ADVANCING INFORMATION LITERACY BY Robert Wedgeworth www.proliteracy.org November 2, 2006
BACKGROUND • As a librarian: technical services, systems, management. • As an observer and chronicler • As an advocate for literacy • As an early initiate to information literacy
EVOLUTION OF LITERACY • 20th century literacy: reading and writing • 21st century literacy: reading and writing plus new formats and technologies • Information literacy: added critical thinking plus a willingness to view the process of learning in new and different ways.
INFORMATION LITERACY • Definition: “To be information literate, a person must be able to recognize when information is needed and have the ability to locate, evaluate and use effectively the information needed”. • *ALA Presidential Commission on Information Literacy, 1989.
ESSENTIALS OF INFORMATION LITERACY • Mastery of skills • Experience in application • Literacy spectrum • Understanding the challenges and the barriers
WHAT WE KNOW ABOUT LITERACY (READING) • Reading is difficult for some • Reading is an unnatural act • Reading induces a psychological spiral up or down • Comprehension is the key • Improvement comes only with practice
MYTHS ABOUT READING • Early problems disappear with maturity • Slow readers lack intelligence
WHY IS THIS IMPORTANT AT CORNELL? • More students entering college with less than adequate literacy skills • More time spent by faculty teaching basics that should have been learned earlier. • Information Literacy limitations do not respect age, race, class, or socioeconomic status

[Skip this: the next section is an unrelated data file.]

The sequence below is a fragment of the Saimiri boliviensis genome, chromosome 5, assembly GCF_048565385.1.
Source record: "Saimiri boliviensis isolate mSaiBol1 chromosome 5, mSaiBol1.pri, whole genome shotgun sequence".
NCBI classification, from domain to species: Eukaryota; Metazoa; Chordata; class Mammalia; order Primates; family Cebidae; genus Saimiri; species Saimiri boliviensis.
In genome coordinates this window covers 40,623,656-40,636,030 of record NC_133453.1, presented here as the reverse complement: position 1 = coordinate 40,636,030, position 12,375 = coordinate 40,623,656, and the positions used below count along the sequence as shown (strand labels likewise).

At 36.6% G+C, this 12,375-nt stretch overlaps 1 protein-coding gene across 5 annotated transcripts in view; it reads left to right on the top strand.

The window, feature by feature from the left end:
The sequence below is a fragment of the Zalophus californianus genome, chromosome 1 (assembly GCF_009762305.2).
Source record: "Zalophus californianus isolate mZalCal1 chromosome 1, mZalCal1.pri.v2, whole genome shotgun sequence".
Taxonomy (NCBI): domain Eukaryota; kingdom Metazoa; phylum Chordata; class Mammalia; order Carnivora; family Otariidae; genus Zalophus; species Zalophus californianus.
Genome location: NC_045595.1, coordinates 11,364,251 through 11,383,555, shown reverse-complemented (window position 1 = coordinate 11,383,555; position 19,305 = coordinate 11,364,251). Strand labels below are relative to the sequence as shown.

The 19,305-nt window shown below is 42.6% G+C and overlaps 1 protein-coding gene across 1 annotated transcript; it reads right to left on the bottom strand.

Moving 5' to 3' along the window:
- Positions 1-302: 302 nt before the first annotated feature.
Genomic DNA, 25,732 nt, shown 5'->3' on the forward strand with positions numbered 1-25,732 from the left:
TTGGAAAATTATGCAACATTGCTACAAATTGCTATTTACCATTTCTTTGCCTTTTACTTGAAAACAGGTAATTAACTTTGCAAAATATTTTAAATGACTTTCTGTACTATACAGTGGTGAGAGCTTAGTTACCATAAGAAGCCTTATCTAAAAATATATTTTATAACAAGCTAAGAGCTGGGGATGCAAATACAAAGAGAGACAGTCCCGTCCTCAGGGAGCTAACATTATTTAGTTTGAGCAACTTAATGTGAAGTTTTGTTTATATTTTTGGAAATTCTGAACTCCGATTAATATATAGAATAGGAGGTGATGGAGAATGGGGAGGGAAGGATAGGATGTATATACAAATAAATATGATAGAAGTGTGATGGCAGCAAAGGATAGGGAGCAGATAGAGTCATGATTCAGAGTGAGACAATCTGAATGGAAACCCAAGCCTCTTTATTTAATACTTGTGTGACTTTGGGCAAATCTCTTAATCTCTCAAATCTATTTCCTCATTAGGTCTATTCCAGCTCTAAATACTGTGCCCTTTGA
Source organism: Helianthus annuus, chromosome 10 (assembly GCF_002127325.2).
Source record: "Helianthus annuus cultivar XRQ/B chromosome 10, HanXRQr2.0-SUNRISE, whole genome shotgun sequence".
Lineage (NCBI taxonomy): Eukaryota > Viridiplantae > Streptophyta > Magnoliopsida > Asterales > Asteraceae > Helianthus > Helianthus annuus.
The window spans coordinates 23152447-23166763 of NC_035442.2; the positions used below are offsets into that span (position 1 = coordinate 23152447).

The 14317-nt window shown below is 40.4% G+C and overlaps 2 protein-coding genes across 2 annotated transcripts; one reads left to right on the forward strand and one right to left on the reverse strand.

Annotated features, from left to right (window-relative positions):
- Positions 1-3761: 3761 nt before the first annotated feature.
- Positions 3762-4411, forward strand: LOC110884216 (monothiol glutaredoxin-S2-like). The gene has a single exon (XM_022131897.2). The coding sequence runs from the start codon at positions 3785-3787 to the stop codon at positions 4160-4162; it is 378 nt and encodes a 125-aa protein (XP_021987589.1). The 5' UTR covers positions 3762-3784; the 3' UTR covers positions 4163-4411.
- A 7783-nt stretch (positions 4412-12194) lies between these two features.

PLUSES: Learning materials Professionally-trained staff Facilities as labs for learning MINUSES: Need developmental information literacy programs for-- Diagnostics Application practice Measurement and Evaluation LIBRARIES AND INFORMATION
DIAGNOSTICS • Self-assessment of literacy skills • Professional assessment of literacy skills • Recommending developmental programs
APPLICATION PRACTICE • Creating scheduled opportunities to apply developmental recommendations • Monitoring developmental programs • Adjusting developmental recommendations as indicated
MEASURING OUTCOMES • Develop assessment practices based on information literacy needs. • Measure progress toward information literacy goals • Maintain records and follow-up assessments to demonstrate outcomes of information literacy training
LEADERSHIP INSTITUTIONS • Special contributions of private institutions • Early adopters • Innovators • Desire to be the best • Willingness to share successes
LEADERSHIP INSTITUTIONS • More difficult for public institutions to lead • Governance systems inhibit innovation • Funding systems require greater accountability • Staffing patterns lack flexibility
LEADERS NEED TO LEAD • Do not wait to be crowned • Exert leadership in fulfilling mission • Beg, borrow or steal innovations that can assist your institutions • Wag your own tail
AGE OF THE USER • Internet is the full employment for librarians • Library systems and infrastructures exist to support and assist users • Information Literacy is fundamental to success in the Digital Age • Libraries are a natural home for Information Literacy